Met curator Marla Prather on motion in Alexander Calder’s Mobile, 1941. Alexander Calder was born to a family of sculptors. His grandfather, Alexander Milne Calder (1846-1923), studied with Thomas Eakins and is famous for the elaborate sculptural decorations of Philadelphia's City Hall. Calder himself had studied to be an engineer at the Stevens Institute of Technology before attending the Art Students League in New York. Like many aspiring artists of his generation, Calder then spent time in Paris where he was inspired by Joan Miró's work and absorbed the playfulness of Dada. Indeed, it was the French artist Marcel Duchamp who christened Calder's hanging sculptures "mobiles." For works such as this one, Calder cut sheet metal into various shapes and assembled these elements in a chain-linked system so that the flat metal pieces move in response to currents of air. This particular mobile was included in the 1942 exhibition "Artists for Victory" at the Metropolitan where the sculpture committee awarded it a prize and recommended it be added to the collection. Created by The Metropolitan Museum of Art.
Join Gaylord Torrence and Brian Vallo for a closer look at, and in-depth commentary on, a selection of highlights in the exhibition Art of Native America: The Charles and Valerie Diker Collection. The exhibition is made possible by The Peter Jay Sharp Foundation, the Diane W. and James E. Burke Fund, the Enterprise Holdings Endowment, and the Walton Family Foundation. The Metropolitan Museum of Art is situated in Lenapehoking, the homeland of Lenape peoples, and respectfully acknowledges their ongoing cultural and spiritual connections to the area. Credits Editor: Sarah Cowan Producer: Melissa Bell Audio: David Raymond Photography: Eileen Travell Music: Austin Fisher. Archival images Carrie Bethel, Courtesy Yosemite National Park Archives, Museum, and Library © 2018 The Metropolitan Museum of Art. Created by The Metropolitan Museum of Art.
Follow the conservation treatment and research of “Emblem of Folly,” a painting from colonial Cuzco. This is one of ten paintings in the Cuzco School style that were recently gifted to The Met as part of the Museum’s effort to collect works from colonial Latin America. José Luis Lazarte Luna, Assistant Conservator in Paintings Conservation, who was born and raised in Lima, Peru, says that conservation can “shine a light on those communities or artists that have not had the focus before.” These paintings have many unknowns, from the identities of their Indigenous makers to the materials they used. Committed study of these works can help create a better understanding of Latinx cultural identity and history.
"What does it take to revive a masterwork?" Michael Gallagher on conserving Charles Le Brun's Everhard Jabach and His Family Charles Le Brun (French, 1619–1690). Everhard Jabach (1618–1695) and His Family, ca. 1660. Oil on canvas; 110 1/4 x 129 1/8 in. (280 x 328 cm). The Metropolitan Museum of Art, New York, Purchase, Mrs. Charles Wrightsman Gift, in honor of Keith Christiansen, 2014 (2014.250) http://www.metmuseum.org/collection/the-collection-online/search/626692 MetCollects introduces highlights of works of art recently acquired by the Met through gifts and purchases. Discover a new work each month. http://www.metmuseum.org/collection/metcollects Credits Director: Christopher Noey Producer and Editor: Kate Farrell Camera: Sarah Cowan, Kate Farrell, Lisa Rifkind Design: Natasha Mileshina Music: Austin Fisher Explore more on MetMedia: http://www.metmuseum.org/metmedia/video.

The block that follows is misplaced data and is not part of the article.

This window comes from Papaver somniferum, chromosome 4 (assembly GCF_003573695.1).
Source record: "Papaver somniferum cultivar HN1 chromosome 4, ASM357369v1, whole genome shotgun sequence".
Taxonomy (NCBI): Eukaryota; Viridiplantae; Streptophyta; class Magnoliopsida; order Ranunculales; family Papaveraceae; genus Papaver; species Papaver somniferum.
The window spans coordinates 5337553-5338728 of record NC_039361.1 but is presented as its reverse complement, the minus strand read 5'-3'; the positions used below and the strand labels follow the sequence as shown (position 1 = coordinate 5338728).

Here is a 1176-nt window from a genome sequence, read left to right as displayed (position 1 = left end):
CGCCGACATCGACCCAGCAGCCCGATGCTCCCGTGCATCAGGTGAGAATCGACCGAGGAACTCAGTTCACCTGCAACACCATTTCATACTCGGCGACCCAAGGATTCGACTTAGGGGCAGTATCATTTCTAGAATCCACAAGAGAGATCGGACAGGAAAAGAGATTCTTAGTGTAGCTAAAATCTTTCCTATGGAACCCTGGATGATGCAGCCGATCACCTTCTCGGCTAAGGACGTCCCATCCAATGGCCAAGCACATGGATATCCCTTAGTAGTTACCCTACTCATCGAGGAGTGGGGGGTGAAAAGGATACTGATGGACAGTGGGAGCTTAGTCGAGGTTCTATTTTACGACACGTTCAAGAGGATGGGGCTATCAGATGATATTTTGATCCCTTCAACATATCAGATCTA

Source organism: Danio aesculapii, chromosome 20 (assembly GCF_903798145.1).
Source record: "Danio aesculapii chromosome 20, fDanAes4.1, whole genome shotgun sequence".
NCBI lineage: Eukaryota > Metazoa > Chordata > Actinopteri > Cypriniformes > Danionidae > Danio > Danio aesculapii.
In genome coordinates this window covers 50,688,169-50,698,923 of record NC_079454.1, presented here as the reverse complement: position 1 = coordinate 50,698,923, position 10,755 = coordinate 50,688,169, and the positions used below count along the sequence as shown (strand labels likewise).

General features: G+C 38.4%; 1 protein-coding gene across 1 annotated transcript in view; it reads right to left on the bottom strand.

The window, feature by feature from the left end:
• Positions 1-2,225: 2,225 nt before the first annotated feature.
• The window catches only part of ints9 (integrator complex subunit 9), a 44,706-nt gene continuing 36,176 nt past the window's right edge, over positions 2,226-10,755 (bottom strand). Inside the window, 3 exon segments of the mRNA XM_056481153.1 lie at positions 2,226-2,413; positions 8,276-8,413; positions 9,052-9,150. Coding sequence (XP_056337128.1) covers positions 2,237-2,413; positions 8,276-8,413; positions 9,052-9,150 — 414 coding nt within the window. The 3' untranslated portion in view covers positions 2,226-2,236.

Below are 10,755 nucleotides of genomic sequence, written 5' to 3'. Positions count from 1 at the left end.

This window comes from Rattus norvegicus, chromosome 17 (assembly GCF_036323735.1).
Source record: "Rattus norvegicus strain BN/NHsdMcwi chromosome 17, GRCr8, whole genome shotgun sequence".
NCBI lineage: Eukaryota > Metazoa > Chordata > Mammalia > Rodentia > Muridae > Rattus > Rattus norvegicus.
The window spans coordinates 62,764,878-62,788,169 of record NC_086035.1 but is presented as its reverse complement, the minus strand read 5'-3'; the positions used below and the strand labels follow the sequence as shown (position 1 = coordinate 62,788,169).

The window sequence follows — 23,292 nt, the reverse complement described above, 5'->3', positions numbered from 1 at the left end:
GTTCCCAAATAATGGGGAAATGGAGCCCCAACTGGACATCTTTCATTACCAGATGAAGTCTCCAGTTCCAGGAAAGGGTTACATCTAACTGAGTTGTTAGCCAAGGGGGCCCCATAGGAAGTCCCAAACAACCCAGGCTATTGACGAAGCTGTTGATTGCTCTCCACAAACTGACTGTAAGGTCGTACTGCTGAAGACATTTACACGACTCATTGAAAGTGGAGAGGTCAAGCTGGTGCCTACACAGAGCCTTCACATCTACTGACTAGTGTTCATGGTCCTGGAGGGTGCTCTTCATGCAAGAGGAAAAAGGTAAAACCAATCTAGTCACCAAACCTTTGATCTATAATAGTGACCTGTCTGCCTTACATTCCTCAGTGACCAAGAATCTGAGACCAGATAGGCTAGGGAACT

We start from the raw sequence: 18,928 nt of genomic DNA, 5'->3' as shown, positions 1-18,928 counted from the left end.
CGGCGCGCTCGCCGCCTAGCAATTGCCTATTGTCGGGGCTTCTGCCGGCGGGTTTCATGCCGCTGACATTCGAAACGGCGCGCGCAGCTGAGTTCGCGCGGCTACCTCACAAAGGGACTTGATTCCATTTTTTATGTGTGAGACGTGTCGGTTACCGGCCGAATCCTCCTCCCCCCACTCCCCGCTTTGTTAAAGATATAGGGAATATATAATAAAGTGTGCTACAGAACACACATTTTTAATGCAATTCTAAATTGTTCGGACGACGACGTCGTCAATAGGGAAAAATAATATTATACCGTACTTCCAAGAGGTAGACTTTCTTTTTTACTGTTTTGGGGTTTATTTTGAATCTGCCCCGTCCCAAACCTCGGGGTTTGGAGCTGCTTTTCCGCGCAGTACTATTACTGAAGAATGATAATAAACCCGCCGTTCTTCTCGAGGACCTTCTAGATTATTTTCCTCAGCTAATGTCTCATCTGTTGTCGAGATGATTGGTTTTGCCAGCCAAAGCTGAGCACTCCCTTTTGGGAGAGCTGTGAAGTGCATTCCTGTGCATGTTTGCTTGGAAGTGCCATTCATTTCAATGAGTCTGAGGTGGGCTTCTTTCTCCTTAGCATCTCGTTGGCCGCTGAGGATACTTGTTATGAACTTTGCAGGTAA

The "Portrait of Philip IV" by Diego Rodríguez de Silva y Velázquez (1599-1660) returned recently from The Metropolitan Museum of Art, having been cleaned for the first time in more than sixty years. The gleaming silver brocade covering the king's crimson coat is executed in an extraordinarily free and spontaneous manner, which is almost unparalleled in the painter's production and can now be better appreciated. The treatment by Michael Gallagher, Sherman Fairchild Conservator in Charge of Paintings Conservation, revealed the dazzling original surface that had been veiled by a yellowing varnish. Additionally, the first technical studies of the painting were undertaken, involving microscopy, X-radiography, and infrared reflectography.
The magnificent sixteenth-century Emperor's Carpet from Safavid Iran was acquired by the Metropolitan Museum in 1941, but its condition was so fragile that it was only displayed for public twice over the next sixty years. This video documents the ambitious three-year conservation program that was launched in 2006 to stabilize the condition of the carpet so its lustrous wools and dazzling colors can be displayed the Museum on a regular basis. Related lesson plan: http://www.metmuseum.org/learn/for-educators/lesson-plans-and-pre-visit-guides/venice-and-the-islamic-world
Met curator Yelena Rakic on reading into Cylinder seal and modern impression: nude bearded hero wrestling with a water buffalo; bull-man wrestling with lion from Mesopotamia, c. 2250–2150 B.C.E. . Created by The Metropolitan Museum of Art.
Depletion gilding (dorado por oxidación). The gold-making techniques of the ancient Colombians. © Trustees of the British Museum. Created by British Museum.
The daguerreotype is a one-of-a-kind, highly detailed photographic image on a polished copper plate coated with silver. It was introduced in 1839 and became the first popular photographic medium. Created by Getty Museum.
Met curator Jeff Rosenheim on the art of seeing in Walker Evans’s [Subway Passengers, New York City], 1938. Created by The Metropolitan Museum of Art.